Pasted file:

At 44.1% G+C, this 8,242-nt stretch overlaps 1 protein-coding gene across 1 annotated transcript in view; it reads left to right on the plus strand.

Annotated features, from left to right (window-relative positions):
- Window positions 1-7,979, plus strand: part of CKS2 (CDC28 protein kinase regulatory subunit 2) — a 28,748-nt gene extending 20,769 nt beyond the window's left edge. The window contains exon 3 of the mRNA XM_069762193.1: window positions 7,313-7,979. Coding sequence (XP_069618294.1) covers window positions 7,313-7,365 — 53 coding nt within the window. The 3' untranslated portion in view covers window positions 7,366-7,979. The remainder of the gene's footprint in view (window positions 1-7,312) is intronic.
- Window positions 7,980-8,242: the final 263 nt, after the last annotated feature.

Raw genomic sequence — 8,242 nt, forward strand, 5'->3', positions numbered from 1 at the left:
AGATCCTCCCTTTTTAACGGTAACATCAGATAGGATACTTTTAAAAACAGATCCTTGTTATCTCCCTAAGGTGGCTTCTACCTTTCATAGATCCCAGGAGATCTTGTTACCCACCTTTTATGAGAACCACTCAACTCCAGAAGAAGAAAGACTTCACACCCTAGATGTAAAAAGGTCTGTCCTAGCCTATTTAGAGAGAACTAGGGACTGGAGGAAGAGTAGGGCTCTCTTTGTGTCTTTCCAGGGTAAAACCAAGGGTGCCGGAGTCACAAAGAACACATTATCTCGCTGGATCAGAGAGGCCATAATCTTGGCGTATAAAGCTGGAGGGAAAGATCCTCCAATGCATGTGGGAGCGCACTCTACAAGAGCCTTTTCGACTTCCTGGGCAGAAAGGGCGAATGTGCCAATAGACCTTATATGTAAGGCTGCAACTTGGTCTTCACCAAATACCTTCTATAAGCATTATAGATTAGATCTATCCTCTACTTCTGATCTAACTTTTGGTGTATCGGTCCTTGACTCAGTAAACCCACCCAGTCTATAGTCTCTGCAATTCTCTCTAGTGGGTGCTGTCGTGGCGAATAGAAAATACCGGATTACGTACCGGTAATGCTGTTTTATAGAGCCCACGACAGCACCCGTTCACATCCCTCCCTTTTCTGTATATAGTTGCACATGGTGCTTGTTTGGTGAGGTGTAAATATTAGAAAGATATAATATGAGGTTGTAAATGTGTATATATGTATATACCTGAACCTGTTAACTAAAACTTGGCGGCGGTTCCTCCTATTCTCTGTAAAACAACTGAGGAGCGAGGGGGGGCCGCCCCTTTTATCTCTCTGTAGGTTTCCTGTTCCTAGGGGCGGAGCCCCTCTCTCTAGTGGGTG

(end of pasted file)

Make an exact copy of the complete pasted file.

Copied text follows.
At 44.1% G+C, this 8,242-nt stretch overlaps 1 protein-coding gene across 1 annotated transcript in view; it reads left to right on the plus strand.

Annotated features, from left to right (window-relative positions):
- Window positions 1-7,979, plus strand: part of CKS2 (CDC28 protein kinase regulatory subunit 2) — a 28,748-nt gene extending 20,769 nt beyond the window's left edge. The window contains exon 3 of the mRNA XM_069762193.1: window positions 7,313-7,979. Coding sequence (XP_069618294.1) covers window positions 7,313-7,365 — 53 coding nt within the window. The 3' untranslated portion in view covers window positions 7,366-7,979. The remainder of the gene's footprint in view (window positions 1-7,312) is intronic.
- Window positions 7,980-8,242: the final 263 nt, after the last annotated feature.

Raw genomic sequence — 8,242 nt, forward strand, 5'->3', positions numbered from 1 at the left:
AGATCCTCCCTTTTTAACGGTAACATCAGATAGGATACTTTTAAAAACAGATCCTTGTTATCTCCCTAAGGTGGCTTCTACCTTTCATAGATCCCAGGAGATCTTGTTACCCACCTTTTATGAGAACCACTCAACTCCAGAAGAAGAAAGACTTCACACCCTAGATGTAAAAAGGTCTGTCCTAGCCTATTTAGAGAGAACTAGGGACTGGAGGAAGAGTAGGGCTCTCTTTGTGTCTTTCCAGGGTAAAACCAAGGGTGCCGGAGTCACAAAGAACACATTATCTCGCTGGATCAGAGAGGCCATAATCTTGGCGTATAAAGCTGGAGGGAAAGATCCTCCAATGCATGTGGGAGCGCACTCTACAAGAGCCTTTTCGACTTCCTGGGCAGAAAGGGCGAATGTGCCAATAGACCTTATATGTAAGGCTGCAACTTGGTCTTCACCAAATACCTTCTATAAGCATTATAGATTAGATCTATCCTCTACTTCTGATCTAACTTTTGGTGTATCGGTCCTTGACTCAGTAAACCCACCCAGTCTATAGTCTCTGCAATTCTCTCTAGTGGGTGCTGTCGTGGCGAATAGAAAATACCGGATTACGTACCGGTAATGCTGTTTTATAGAGCCCACGACAGCACCCGTTCACATCCCTCCCTTTTCTGTATATAGTTGCACATGGTGCTTGTTTGGTGAGGTGTAAATATTAGAAAGATATAATATGAGGTTGTAAATGTGTATATATGTATATACCTGAACCTGTTAACTAAAACTTGGCGGCGGTTCCTCCTATTCTCTGTAAAACAACTGAGGAGCGAGGGGGGGCCGCCCCTTTTATCTCTCTGTAGGTTTCCTGTTCCTAGGGGCGGAGCCCCTCTCTCTAGTGGGTG